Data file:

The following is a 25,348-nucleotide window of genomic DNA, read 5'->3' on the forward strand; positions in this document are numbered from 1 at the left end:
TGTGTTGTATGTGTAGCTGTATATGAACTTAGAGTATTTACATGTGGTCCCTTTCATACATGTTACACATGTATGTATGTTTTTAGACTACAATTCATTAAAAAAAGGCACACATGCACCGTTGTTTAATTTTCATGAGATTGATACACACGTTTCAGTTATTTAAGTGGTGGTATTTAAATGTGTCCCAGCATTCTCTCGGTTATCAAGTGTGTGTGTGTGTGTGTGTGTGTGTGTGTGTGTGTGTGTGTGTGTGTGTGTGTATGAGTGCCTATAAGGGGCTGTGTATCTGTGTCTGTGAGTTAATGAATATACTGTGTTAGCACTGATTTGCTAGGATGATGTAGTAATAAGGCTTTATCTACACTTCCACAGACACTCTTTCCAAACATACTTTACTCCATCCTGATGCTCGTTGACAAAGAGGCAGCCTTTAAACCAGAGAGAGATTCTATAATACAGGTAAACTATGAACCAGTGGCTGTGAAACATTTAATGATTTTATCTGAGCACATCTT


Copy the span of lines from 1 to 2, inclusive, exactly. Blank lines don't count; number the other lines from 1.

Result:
The following is a 25,348-nucleotide window of genomic DNA, read 5'->3' on the forward strand; positions in this document are numbered from 1 at the left end:
TGTGTTGTATGTGTAGCTGTATATGAACTTAGAGTATTTACATGTGGTCCCTTTCATACATGTTACACATGTATGTATGTTTTTAGACTACAATTCATTAAAAAAAGGCACACATGCACCGTTGTTTAATTTTCATGAGATTGATACACACGTTTCAGTTATTTAAGTGGTGGTATTTAAATGTGTCCCAGCATTCTCTCGGTTATCAAGTGTGTGTGTGTGTGTGTGTGTGTGTGTGTGTGTGTGTGTGTGTGTGTGTGTGTATGAGTGCCTATAAGGGGCTGTGTATCTGTGTCTGTGAGTTAATGAATATACTGTGTTAGCACTGATTTGCTAGGATGATGTAGTAATAAGGCTTTATCTACACTTCCACAGACACTCTTTCCAAACATACTTTACTCCATCCTGATGCTCGTTGACAAAGAGGCAGCCTTTAAACCAGAGAGAGATTCTATAATACAGGTAAACTATGAACCAGTGGCTGTGAAACATTTAATGATTTTATCTGAGCACATCTT